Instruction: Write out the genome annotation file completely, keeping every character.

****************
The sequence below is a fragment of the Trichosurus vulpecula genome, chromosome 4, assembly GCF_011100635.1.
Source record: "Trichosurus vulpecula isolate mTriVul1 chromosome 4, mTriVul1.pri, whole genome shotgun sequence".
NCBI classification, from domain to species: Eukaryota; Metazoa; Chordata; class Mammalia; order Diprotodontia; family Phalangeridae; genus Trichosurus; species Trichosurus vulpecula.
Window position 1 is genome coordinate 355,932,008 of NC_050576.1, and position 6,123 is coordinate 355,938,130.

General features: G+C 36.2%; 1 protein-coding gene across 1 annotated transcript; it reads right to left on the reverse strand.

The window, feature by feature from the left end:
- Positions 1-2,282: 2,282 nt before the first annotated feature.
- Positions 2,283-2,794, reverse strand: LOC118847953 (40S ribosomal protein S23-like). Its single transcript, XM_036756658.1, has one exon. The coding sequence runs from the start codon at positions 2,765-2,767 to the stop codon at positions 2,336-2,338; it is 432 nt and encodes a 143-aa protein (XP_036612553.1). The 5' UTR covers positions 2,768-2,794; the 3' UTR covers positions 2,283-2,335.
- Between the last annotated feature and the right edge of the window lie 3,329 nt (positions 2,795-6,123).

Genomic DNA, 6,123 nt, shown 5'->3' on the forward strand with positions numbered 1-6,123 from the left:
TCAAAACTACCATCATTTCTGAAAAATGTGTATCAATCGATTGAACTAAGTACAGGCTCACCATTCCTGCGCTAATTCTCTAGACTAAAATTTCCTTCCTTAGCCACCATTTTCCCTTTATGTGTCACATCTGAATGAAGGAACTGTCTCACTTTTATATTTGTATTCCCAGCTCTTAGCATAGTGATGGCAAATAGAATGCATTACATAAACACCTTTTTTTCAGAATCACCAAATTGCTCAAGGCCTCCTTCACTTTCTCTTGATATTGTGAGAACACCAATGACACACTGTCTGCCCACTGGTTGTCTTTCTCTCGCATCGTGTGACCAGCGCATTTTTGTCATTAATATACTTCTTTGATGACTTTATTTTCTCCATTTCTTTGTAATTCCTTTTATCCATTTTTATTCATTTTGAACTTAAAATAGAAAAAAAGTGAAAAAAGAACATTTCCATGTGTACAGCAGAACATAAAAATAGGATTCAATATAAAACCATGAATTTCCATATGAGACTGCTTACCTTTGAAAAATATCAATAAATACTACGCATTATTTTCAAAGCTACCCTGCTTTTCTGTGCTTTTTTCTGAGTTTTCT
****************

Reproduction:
The sequence below is a fragment of the Trichosurus vulpecula genome, chromosome 4, assembly GCF_011100635.1.
Source record: "Trichosurus vulpecula isolate mTriVul1 chromosome 4, mTriVul1.pri, whole genome shotgun sequence".
NCBI classification, from domain to species: Eukaryota; Metazoa; Chordata; class Mammalia; order Diprotodontia; family Phalangeridae; genus Trichosurus; species Trichosurus vulpecula.
Window position 1 is genome coordinate 355,932,008 of NC_050576.1, and position 6,123 is coordinate 355,938,130.

General features: G+C 36.2%; 1 protein-coding gene across 1 annotated transcript; it reads right to left on the reverse strand.

The window, feature by feature from the left end:
- Positions 1-2,282: 2,282 nt before the first annotated feature.
- Positions 2,283-2,794, reverse strand: LOC118847953 (40S ribosomal protein S23-like). Its single transcript, XM_036756658.1, has one exon. The coding sequence runs from the start codon at positions 2,765-2,767 to the stop codon at positions 2,336-2,338; it is 432 nt and encodes a 143-aa protein (XP_036612553.1). The 5' UTR covers positions 2,768-2,794; the 3' UTR covers positions 2,283-2,335.
- Between the last annotated feature and the right edge of the window lie 3,329 nt (positions 2,795-6,123).

Genomic DNA, 6,123 nt, shown 5'->3' on the forward strand with positions numbered 1-6,123 from the left:
TCAAAACTACCATCATTTCTGAAAAATGTGTATCAATCGATTGAACTAAGTACAGGCTCACCATTCCTGCGCTAATTCTCTAGACTAAAATTTCCTTCCTTAGCCACCATTTTCCCTTTATGTGTCACATCTGAATGAAGGAACTGTCTCACTTTTATATTTGTATTCCCAGCTCTTAGCATAGTGATGGCAAATAGAATGCATTACATAAACACCTTTTTTTCAGAATCACCAAATTGCTCAAGGCCTCCTTCACTTTCTCTTGATATTGTGAGAACACCAATGACACACTGTCTGCCCACTGGTTGTCTTTCTCTCGCATCGTGTGACCAGCGCATTTTTGTCATTAATATACTTCTTTGATGACTTTATTTTCTCCATTTCTTTGTAATTCCTTTTATCCATTTTTATTCATTTTGAACTTAAAATAGAAAAAAAGTGAAAAAAGAACATTTCCATGTGTACAGCAGAACATAAAAATAGGATTCAATATAAAACCATGAATTTCCATATGAGACTGCTTACCTTTGAAAAATATCAATAAATACTACGCATTATTTTCAAAGCTACCCTGCTTTTCTGTGCTTTTTTCTGAGTTTTCT